11.19 The Group recommends that all plans for permanence for children, including adoption, should be looked at by one advisory panel within each local authority/agency. There should continue to be separate regulations for fostering and adoption panels, but these should allow individual authorities and agencies to operate these panels together if they wish.
Attendance at adoption/permanence panels
11.20 The Group considered who should be able to attend adoption panels, including:
- children whose plans are being discussed;
- birth parents whose children's plans are being discussed; and
- prospective adopters whose approval is being discussed. 11
At present, prospective adopters have a right to be invited to and attend the panel when it is considering whether to approve them. 12 There is no such regulatory right for birth parents with parental responsibilities and rights, although a few agencies do invite them to panels which are considering plans for their children. 13 Questions have been raised whether children should be able to attend panels when discussing plans for them.
11.21 The responses to the consultation indicated that there was considerable support for allowing children to attend panels, if the child was mature enough to understand the process. There was mixed support for allowing birth parents to attend panels, although it was generally considered positive, provided that there was guidance to govern how this would operate in practice.
11.22 As laid out above, the consultation with young people showed clearly that it is important for young people to be involved in decisions about their lives, including plans for adoption. 14
11.23 The Group concludes that children should be given the right to make representations to any panel which is looking at plans for them, taking into account their maturity and wish to be heard. The Group agreed that the birth parents should have the right to make oral or written representation to the panel, although this should happen at the stage when the plans are discussed at panel, rather than at the matching stage. There should also be the discretion to invite fathers without parental responsibilities and rights. Prospective adopters should continue to have the right to be invited to panels, and clearer, non-ambiguous regulations are needed to avoid confusion on the rights of adopters to attend or make representations to the panel.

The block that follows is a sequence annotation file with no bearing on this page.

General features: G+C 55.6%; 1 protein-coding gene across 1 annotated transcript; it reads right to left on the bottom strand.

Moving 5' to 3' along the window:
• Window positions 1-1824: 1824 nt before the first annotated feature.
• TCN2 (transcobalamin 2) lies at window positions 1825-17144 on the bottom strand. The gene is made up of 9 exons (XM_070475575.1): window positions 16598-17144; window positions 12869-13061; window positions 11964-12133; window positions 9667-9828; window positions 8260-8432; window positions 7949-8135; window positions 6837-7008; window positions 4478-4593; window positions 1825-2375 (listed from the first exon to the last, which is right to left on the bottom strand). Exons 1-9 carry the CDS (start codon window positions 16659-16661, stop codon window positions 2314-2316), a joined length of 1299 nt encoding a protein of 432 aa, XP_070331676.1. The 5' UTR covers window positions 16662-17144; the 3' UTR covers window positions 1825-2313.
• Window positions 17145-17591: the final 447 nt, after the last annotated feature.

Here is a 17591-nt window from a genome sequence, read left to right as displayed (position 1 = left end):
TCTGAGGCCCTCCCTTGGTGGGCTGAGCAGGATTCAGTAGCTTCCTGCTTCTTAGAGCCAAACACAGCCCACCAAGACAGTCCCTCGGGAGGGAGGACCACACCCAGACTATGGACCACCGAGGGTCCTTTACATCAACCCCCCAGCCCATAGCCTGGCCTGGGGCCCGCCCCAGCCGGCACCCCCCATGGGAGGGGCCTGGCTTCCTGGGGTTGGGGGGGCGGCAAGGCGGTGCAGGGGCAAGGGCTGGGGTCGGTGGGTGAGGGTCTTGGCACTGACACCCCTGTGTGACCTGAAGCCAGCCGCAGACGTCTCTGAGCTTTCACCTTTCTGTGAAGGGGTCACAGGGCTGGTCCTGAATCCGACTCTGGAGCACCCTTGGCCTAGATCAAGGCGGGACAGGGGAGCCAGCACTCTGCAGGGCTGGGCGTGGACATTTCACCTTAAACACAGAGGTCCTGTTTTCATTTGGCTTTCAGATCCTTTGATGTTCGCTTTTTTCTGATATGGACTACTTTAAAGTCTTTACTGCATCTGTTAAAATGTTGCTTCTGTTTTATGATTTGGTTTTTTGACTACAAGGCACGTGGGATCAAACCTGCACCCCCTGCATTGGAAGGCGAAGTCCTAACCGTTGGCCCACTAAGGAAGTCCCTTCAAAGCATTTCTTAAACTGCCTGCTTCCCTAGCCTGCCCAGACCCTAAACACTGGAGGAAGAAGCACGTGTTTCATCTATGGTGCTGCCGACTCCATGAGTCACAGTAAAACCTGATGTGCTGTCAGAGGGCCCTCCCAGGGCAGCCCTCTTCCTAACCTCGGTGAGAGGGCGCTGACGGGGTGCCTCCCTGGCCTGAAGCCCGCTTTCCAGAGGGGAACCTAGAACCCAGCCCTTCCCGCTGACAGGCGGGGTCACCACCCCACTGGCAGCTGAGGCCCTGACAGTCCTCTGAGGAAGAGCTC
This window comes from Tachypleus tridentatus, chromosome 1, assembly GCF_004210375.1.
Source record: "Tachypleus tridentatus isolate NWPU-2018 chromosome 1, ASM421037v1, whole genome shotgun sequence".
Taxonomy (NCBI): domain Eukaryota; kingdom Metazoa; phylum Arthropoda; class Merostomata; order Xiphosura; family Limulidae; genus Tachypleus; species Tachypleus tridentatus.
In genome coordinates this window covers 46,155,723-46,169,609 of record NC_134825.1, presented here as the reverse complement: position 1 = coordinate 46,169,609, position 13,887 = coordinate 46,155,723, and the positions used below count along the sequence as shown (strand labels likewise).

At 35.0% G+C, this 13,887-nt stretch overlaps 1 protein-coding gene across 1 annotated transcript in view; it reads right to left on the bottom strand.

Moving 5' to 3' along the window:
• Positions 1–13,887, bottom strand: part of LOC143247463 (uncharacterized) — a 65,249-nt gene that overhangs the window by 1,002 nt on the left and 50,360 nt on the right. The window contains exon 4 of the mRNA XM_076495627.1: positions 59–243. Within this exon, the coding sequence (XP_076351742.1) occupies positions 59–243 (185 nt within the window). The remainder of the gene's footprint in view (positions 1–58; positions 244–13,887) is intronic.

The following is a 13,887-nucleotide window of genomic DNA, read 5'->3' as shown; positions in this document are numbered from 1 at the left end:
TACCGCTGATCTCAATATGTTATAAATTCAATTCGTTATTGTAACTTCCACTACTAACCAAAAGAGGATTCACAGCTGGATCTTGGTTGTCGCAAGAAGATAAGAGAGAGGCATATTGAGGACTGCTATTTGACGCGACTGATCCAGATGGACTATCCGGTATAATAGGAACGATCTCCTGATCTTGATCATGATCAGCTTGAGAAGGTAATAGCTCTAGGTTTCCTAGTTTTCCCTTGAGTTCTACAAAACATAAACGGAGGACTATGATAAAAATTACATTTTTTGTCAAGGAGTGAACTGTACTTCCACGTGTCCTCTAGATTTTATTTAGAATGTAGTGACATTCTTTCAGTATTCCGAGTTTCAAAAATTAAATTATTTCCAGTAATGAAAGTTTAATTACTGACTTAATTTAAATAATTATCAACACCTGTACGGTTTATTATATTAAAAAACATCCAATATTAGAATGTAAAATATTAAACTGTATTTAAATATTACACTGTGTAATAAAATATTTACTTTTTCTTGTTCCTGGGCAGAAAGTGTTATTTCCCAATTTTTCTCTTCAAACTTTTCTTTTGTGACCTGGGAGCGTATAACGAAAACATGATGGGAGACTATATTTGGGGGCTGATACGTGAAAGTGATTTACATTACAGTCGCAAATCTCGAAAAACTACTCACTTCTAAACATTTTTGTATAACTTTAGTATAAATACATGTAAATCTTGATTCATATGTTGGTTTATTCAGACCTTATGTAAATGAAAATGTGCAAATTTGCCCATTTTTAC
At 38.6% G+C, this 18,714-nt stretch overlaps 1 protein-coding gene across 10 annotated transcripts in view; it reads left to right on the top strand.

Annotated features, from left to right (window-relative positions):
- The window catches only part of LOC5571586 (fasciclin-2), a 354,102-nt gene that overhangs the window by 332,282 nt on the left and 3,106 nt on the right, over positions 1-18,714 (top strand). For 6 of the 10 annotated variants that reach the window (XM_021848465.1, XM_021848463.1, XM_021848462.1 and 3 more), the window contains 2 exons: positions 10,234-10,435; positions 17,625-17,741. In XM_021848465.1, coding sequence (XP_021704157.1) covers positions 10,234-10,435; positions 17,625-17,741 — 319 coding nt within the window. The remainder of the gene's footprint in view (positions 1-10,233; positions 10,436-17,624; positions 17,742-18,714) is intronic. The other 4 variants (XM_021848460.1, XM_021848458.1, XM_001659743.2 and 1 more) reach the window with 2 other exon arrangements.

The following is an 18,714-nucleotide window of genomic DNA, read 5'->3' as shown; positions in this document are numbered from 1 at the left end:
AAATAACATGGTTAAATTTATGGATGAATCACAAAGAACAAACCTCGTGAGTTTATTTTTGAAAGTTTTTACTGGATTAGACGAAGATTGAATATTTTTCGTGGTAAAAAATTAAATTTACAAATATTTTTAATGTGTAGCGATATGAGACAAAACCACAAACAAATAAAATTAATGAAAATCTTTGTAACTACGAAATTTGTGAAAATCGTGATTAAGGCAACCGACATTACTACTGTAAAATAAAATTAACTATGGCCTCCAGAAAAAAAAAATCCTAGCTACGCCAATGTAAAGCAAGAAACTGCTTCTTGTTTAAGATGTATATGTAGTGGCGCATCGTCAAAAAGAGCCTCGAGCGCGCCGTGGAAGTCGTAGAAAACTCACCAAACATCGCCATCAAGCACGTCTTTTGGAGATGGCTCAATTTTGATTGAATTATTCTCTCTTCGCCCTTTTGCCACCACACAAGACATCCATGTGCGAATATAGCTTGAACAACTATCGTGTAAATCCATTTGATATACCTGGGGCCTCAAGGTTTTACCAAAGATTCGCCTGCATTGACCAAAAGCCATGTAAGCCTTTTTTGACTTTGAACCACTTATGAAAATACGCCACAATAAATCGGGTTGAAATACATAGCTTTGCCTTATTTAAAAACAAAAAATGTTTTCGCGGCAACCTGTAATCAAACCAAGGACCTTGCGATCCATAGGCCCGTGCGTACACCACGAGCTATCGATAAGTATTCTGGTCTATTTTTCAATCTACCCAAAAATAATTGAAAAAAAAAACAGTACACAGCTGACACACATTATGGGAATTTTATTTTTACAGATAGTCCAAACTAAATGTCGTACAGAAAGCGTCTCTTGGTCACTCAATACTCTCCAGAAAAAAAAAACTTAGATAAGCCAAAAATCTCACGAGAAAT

11.24 The Group recommends that:
- children and young people should have a right to make representations to adoption panels and/or attend them, taking into account their age and maturity.
- birth parents should have a right to make oral or written representations to adoption panels considering plans for their children.
- fathers without responsibilities and rights may be invited to attend adoption panels at the discretion of the local authority/adoption agency.
- adopters should have a right to make oral or written representations to panels considering their approval.
Timetables for planning
11.25 Avoiding delays is crucial in plans for all types of permanence for children. The Phase I report identified delays at three stages before the court proceedings:
- between the child becoming looked after away from home and a looked after review decision to seek permanence.
- between such a review and the adoption/permanence panel.
- between the panel recommendation and the lodging of a court application for freeing or adoption. 15
The Phase I report made recommendations for improved planning for looked after children, including the avoidance of delay. 16
11.26 At present there are statutory timetables for local authority adoption agencies for the stage between an adoption panel recommendation for the child and an application to the court. 17 The national care standards for adoption agencies also contain timetables for the delivery of services which the Care Commission will use in inspecting these services. 18
11.27 Responses to the consultation 19 indicated that there was support for reducing delays, and it was felt that Sheriff Principal Macphail's practice note was particularly useful. 20 There was support for the development of sheriffs with particular expertise in permanence cases. The consultation also indicated that there was support for guidelines to address delays at various stages of permanence planning.